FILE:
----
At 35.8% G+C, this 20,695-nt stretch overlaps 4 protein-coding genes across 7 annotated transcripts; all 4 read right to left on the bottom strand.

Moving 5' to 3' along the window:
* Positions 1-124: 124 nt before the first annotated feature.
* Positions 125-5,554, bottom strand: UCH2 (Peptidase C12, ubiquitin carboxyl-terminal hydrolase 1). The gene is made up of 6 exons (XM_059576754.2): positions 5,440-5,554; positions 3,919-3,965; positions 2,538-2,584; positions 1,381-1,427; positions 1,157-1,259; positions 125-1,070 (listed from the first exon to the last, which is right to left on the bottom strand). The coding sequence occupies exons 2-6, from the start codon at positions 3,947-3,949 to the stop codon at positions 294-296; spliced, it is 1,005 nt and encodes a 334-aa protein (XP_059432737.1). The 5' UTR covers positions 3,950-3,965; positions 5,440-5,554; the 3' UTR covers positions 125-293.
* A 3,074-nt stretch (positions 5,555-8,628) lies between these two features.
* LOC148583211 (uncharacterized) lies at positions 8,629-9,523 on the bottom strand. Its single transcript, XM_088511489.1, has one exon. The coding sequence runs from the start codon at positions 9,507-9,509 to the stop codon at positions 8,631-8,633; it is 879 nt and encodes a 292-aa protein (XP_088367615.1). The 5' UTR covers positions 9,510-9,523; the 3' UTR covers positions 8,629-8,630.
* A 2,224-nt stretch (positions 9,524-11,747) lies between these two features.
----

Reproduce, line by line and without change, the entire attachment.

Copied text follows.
At 35.8% G+C, this 20,695-nt stretch overlaps 4 protein-coding genes across 7 annotated transcripts; all 4 read right to left on the bottom strand.

Moving 5' to 3' along the window:
* Positions 1-124: 124 nt before the first annotated feature.
* Positions 125-5,554, bottom strand: UCH2 (Peptidase C12, ubiquitin carboxyl-terminal hydrolase 1). The gene is made up of 6 exons (XM_059576754.2): positions 5,440-5,554; positions 3,919-3,965; positions 2,538-2,584; positions 1,381-1,427; positions 1,157-1,259; positions 125-1,070 (listed from the first exon to the last, which is right to left on the bottom strand). The coding sequence occupies exons 2-6, from the start codon at positions 3,947-3,949 to the stop codon at positions 294-296; spliced, it is 1,005 nt and encodes a 334-aa protein (XP_059432737.1). The 5' UTR covers positions 3,950-3,965; positions 5,440-5,554; the 3' UTR covers positions 125-293.
* A 3,074-nt stretch (positions 5,555-8,628) lies between these two features.
* LOC148583211 (uncharacterized) lies at positions 8,629-9,523 on the bottom strand. Its single transcript, XM_088511489.1, has one exon. The coding sequence runs from the start codon at positions 9,507-9,509 to the stop codon at positions 8,631-8,633; it is 879 nt and encodes a 292-aa protein (XP_088367615.1). The 5' UTR covers positions 9,510-9,523; the 3' UTR covers positions 8,629-8,630.
* A 2,224-nt stretch (positions 9,524-11,747) lies between these two features.